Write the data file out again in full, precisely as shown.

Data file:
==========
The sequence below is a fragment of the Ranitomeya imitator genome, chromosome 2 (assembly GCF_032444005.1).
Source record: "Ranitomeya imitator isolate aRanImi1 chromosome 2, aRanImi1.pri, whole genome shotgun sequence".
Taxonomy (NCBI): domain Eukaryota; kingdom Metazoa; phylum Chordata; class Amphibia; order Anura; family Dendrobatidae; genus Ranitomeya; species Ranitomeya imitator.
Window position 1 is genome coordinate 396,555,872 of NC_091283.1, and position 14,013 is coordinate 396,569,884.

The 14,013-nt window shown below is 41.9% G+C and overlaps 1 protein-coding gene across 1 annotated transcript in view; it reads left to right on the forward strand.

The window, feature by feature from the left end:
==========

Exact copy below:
The sequence below is a fragment of the Ranitomeya imitator genome, chromosome 2 (assembly GCF_032444005.1).
Source record: "Ranitomeya imitator isolate aRanImi1 chromosome 2, aRanImi1.pri, whole genome shotgun sequence".
Taxonomy (NCBI): domain Eukaryota; kingdom Metazoa; phylum Chordata; class Amphibia; order Anura; family Dendrobatidae; genus Ranitomeya; species Ranitomeya imitator.
Window position 1 is genome coordinate 396,555,872 of NC_091283.1, and position 14,013 is coordinate 396,569,884.

The 14,013-nt window shown below is 41.9% G+C and overlaps 1 protein-coding gene across 1 annotated transcript in view; it reads left to right on the forward strand.

The window, feature by feature from the left end: